Tupps Brewery started in 2009 with a home brewing kit and manual in Keith Lewis’ garage. His weekend hobby became a family affair when his kids came home from college and brewed batches for fun. Eventually, Lewis realized he could turn his hobby into a business. He started the brewery proper in 2015 with his buddy Tupper Patnode; soon enough, his two sons and daughter quit their day jobs to come work with him.

“There’s just something about breweries,” Lewis says. “It’s an interesting and welcoming atmosphere. You come, you listen to music, you drink a beer and you hang out with your friends.

Located near the McKinney Cotton Mill, Tupps brews 14,000 barrels of beer a year, more or less. The brewery sells throughout Texas, Oklahoma and the Florida Panhandle. The problem: their current installation limits their production capacity.

Tupps’ new home, which will open in December, is a mile up the road from McKinney, on the site of a former grist mill. The site will feature new additions including an 1,800 square foot kitchen, an 8,000 square foot bathroom and a play area for children. The new digs will also have a stage for live music and rental space for corporate events and weddings. (Mother-in-law: “Do you want to have it where? “)

Another highlight of the new location is something the Lewis family calls the BYOB yard, for “Build Your Own Business.” It will include six grain silos that will provide space for local businesses to sell their products and grow.

“The application criteria are a bit loose because we want to make sure we get people with heart and soul,” Lewis says. “It’s going to be kind of experiential things where you can go see artists there, paint or do pottery.”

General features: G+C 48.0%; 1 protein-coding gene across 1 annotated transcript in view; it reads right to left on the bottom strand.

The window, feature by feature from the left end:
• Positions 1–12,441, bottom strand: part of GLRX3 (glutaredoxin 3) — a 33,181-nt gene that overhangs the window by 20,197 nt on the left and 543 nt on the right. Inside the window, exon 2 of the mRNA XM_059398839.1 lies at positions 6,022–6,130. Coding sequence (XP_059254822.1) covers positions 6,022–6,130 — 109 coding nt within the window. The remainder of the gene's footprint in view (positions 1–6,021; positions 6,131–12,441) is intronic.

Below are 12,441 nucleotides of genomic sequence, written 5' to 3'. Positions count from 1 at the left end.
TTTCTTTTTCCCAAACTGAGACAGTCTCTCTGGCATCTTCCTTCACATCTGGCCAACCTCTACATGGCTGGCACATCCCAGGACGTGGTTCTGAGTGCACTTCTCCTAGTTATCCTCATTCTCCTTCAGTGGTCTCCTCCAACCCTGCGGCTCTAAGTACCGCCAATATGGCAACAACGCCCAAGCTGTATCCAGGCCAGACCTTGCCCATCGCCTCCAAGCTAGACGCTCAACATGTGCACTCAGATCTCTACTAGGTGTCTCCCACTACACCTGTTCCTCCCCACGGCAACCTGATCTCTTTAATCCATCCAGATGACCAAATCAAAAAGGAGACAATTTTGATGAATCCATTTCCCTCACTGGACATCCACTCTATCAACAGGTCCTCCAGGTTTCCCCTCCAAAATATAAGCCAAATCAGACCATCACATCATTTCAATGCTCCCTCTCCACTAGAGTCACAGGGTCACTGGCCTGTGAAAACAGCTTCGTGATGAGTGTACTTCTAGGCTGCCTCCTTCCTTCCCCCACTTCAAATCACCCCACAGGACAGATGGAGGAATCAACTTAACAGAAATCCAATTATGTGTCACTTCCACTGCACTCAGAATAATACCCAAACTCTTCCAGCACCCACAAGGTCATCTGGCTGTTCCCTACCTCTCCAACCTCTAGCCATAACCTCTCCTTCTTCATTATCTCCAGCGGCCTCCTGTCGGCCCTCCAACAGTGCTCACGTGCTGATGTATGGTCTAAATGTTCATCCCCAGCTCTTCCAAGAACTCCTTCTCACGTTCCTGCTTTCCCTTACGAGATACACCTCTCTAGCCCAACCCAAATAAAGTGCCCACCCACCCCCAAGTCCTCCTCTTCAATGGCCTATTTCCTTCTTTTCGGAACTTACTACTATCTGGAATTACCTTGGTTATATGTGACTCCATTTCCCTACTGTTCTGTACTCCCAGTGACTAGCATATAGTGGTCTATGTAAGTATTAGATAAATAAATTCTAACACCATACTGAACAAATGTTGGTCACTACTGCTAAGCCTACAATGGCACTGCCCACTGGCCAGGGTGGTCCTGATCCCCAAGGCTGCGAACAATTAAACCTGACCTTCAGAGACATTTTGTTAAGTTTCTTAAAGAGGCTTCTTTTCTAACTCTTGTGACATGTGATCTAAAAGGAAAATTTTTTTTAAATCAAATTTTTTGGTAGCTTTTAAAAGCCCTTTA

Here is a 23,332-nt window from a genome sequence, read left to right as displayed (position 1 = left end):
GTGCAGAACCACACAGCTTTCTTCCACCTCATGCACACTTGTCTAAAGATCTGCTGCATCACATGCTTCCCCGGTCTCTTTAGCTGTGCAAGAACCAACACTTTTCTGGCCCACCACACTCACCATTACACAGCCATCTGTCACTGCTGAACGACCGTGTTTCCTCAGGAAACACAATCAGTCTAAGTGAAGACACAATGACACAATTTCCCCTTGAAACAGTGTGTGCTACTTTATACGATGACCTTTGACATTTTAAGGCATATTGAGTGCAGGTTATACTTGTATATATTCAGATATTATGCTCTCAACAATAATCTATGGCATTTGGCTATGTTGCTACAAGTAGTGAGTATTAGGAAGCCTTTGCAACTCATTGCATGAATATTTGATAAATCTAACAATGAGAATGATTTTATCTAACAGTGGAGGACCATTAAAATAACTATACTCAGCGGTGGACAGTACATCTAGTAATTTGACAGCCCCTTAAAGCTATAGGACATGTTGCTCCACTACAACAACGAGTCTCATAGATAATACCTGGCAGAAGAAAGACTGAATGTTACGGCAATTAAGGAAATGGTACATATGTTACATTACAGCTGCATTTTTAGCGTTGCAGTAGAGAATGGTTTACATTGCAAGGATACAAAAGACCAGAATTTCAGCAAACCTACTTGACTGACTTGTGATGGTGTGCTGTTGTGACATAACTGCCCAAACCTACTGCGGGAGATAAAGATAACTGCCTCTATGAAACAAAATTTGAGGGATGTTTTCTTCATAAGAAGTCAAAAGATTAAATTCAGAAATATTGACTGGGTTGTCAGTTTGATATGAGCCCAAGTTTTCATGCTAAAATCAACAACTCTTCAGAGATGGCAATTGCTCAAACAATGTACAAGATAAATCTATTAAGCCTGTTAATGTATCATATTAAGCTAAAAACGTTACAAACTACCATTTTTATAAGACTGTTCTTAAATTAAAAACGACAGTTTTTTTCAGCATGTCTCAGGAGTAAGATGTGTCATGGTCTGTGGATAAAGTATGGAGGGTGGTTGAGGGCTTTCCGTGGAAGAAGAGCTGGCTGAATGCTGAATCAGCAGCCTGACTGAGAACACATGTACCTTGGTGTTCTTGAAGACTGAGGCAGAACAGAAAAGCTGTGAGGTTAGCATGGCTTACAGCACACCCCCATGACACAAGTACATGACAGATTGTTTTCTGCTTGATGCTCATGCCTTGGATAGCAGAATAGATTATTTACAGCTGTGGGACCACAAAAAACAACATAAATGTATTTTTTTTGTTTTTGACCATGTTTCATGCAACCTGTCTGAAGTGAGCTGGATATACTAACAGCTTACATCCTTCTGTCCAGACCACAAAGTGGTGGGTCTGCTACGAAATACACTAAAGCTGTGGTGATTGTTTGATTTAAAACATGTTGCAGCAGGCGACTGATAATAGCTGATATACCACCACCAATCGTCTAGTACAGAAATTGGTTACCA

The BYOB program received 78 applications, with applicants ranging from bakeries and artists to mobile humidors and carpenters.

“I want it to be really entrepreneurial,” Lewis says. “It’s a serious business, so you have to pay to rent the space, but it’s very affordable. We don’t take any percentage of the sales on it, so we really want to encourage you to participate. Tupps will also be there to provide guidance and advice. “We have expertise in marketing and finance, so we can help businesses grow. We want it to be a place where someone comes to the site, grabs a beer and sees what’s new.

While the new location will be a bit more modern, Lewis plans to retain Tupps’ original rustic vibe. “We came up with the idea of ​​putting a little sign that said ‘Official Tupps Chill Zone’ on some of these tables,” says Lewis. “That’s really what it’s all about. As crazy as this world is, it’s a place people can just come and hang out.


This story originally published in the September issue of Magazine D with the title “Small Business Bubbles”. Write to [email protected].